Case In Point: How Storage Management Vendors Should Support Customers

Forbes.com CTO Mike Smith reveals how a solution from Tek-Tools took into account a customer's needs and preferences to solve a common storage problem—capacity management.

Too often today, storage management software vendors approach their customers with an eye toward “Relationship building” (with a capital R). The customer calls the vendor with a specific problem and ends up with everything but a solution.

Sometimes it starts with unsolicited schmoozing: an invitation to dinner or golf with the vendor’s management or sales team. Then there is the on-going e-mail spam regarding educational or recreational activities sponsored by the vendor, or, in some cases, the veritable harassment of the customer by marketing drones for the vendor soliciting endorsements in press releases or trade press articles.

The probability of being subjected to this kind of relationship-building effort increases exponentially when the customer has the brand name recognition of Forbes.

Forbes.com provides the online face for Forbes, a respected name in financial industry news. The company hails itself as “a leading Internet media company…among the most trusted resources for the world's business and investment leaders.” Forbes.com continues this theme by providing real-time original reporting on business, technology, investing and lifestyle; stock and mutual fund quotes; comprehensive company profiles; a wide array of interactive tools, calculators and databases, including People Tracker and the annual Forbes lists; a Lifestyle section that currently focuses on high-end vehicles, collecting, real estate and travel; and the complete online editions of Forbes' magazines.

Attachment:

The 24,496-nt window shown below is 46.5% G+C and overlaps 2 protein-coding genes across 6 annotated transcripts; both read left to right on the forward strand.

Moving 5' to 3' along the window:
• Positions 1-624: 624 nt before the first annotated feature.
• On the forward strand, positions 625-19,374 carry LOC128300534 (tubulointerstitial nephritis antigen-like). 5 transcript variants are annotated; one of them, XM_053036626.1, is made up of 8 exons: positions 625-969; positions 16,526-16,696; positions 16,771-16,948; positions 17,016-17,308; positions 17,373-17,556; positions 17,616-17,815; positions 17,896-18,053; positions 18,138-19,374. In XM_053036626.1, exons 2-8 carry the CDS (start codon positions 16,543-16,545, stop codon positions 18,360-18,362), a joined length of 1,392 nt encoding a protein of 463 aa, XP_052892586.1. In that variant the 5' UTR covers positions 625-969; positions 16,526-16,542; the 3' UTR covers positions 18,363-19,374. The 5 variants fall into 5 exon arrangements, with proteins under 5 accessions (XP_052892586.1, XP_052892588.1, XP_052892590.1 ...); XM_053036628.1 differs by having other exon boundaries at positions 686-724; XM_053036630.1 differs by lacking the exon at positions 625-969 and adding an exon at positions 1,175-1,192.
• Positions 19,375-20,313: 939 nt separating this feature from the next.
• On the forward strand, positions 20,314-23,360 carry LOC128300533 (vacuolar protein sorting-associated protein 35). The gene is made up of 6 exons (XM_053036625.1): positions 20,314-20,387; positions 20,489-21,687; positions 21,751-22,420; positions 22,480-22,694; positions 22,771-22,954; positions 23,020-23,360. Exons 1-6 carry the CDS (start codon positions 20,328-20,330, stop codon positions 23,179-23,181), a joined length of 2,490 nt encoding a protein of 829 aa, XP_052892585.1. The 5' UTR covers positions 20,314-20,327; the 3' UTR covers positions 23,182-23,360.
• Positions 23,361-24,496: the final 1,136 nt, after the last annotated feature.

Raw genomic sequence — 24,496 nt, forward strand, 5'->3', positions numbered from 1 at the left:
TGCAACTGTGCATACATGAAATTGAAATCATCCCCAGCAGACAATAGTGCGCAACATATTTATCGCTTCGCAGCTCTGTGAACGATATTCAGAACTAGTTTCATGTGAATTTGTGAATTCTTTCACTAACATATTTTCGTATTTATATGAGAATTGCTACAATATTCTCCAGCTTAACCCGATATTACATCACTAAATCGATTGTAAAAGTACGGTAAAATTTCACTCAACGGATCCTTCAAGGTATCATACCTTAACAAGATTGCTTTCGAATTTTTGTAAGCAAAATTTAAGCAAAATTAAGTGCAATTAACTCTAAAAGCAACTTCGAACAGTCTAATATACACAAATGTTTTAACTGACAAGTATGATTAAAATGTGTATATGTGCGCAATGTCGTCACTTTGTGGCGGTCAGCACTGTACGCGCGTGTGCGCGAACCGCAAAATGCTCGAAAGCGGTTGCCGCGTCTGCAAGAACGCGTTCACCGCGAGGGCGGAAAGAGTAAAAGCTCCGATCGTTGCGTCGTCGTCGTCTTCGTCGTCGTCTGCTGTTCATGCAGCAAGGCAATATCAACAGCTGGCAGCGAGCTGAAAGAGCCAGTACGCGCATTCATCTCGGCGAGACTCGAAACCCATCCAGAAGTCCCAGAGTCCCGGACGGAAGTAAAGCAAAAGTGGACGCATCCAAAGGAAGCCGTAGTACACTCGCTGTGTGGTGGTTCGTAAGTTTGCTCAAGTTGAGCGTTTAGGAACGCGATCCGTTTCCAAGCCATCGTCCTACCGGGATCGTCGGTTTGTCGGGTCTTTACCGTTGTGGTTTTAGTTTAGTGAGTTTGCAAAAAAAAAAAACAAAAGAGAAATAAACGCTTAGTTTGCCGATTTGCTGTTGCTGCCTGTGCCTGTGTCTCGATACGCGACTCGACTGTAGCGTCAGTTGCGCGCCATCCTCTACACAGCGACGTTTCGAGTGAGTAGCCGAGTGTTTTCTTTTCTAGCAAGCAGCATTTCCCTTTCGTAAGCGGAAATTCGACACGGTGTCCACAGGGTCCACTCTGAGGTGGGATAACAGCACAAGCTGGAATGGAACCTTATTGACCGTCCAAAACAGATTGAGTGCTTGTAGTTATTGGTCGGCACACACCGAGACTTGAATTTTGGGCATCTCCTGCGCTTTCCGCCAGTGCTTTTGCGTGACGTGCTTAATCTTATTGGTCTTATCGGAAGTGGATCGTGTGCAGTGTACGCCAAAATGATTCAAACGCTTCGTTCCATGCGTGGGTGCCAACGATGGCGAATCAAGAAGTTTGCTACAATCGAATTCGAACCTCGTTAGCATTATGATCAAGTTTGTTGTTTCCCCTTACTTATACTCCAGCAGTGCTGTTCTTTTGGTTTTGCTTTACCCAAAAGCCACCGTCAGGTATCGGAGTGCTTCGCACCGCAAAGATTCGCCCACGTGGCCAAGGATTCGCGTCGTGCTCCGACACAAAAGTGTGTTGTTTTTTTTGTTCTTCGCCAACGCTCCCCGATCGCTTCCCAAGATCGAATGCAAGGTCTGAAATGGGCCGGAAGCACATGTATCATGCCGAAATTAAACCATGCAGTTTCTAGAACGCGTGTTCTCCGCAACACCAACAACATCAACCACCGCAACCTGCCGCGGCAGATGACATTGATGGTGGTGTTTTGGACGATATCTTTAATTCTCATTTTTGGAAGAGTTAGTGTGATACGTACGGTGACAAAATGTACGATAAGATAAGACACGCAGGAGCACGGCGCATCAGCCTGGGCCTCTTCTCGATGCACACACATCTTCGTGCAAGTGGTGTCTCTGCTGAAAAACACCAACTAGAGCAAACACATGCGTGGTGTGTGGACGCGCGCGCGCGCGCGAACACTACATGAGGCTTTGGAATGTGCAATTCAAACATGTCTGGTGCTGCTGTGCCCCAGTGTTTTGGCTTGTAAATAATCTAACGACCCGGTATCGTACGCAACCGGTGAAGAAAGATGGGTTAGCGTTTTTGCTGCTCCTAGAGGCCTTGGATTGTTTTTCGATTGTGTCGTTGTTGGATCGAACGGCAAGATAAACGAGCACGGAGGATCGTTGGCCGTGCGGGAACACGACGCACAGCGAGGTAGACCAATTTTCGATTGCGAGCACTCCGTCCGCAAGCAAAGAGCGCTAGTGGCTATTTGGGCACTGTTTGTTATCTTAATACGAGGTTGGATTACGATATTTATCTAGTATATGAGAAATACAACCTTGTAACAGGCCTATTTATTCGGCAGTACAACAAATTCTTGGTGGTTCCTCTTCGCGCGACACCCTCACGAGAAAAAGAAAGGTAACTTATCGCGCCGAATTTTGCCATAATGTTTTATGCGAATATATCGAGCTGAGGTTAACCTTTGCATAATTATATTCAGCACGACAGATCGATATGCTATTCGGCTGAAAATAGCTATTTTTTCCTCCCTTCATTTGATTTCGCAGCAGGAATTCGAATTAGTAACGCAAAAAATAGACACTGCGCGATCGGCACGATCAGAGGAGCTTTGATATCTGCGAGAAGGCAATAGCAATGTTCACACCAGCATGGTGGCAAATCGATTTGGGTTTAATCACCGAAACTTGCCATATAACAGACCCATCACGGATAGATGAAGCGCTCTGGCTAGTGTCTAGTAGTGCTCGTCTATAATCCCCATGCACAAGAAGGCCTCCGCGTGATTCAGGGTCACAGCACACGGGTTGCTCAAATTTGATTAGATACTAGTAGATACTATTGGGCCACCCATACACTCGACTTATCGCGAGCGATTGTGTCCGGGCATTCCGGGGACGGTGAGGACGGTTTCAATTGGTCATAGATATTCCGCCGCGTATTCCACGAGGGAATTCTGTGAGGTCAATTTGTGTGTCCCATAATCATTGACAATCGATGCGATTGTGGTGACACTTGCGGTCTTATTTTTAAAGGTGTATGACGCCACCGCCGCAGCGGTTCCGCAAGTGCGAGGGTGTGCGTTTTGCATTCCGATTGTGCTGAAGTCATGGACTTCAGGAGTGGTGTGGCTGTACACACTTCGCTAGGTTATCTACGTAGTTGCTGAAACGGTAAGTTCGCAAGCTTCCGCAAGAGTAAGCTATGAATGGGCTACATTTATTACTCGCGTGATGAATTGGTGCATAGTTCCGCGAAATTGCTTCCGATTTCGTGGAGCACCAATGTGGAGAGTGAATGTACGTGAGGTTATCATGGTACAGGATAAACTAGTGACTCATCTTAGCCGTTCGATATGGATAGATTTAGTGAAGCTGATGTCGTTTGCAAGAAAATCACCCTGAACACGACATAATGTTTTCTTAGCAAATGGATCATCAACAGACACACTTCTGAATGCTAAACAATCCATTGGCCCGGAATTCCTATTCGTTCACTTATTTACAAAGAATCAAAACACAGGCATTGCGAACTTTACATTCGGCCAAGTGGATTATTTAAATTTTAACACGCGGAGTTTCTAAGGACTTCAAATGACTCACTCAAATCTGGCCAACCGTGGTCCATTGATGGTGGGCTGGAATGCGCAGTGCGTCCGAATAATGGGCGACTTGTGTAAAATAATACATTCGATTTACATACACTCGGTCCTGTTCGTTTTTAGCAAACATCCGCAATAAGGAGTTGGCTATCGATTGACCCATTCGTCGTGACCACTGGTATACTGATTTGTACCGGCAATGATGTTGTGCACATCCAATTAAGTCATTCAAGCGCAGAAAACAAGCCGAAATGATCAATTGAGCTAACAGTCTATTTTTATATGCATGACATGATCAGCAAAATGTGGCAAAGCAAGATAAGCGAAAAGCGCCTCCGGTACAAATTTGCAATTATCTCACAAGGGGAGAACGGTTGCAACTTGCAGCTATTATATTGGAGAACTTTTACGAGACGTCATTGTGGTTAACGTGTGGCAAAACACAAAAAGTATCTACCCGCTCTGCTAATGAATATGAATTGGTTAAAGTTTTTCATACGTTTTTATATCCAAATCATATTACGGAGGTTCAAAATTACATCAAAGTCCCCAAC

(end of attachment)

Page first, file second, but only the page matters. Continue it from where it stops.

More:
Visitors to Forbes.com include “the largest group of C-level executives (CEOs, CFOs, COOs, and CIOs) online,” according to Forbes.com Chief Technology Officer Mike Smith. Numbers of visitors to the site are in the millions each month, Smith says, and those numbers can spike dramatically when Forbes.com publishes various lists, such as the World’s Billionaires, 400 Richest Americans, Top Earning Dead Celebrities, and Top 100 Celebrities.

All in all, Smith is a busy guy, whose primary objective is to develop new products for the company that can be fielded in the market at a profit. When he has a problem, such as a storage capacity management issue, he doesn’t want to develop a new relationship. He just wants the problem fixed so he can maintain his focus on the business.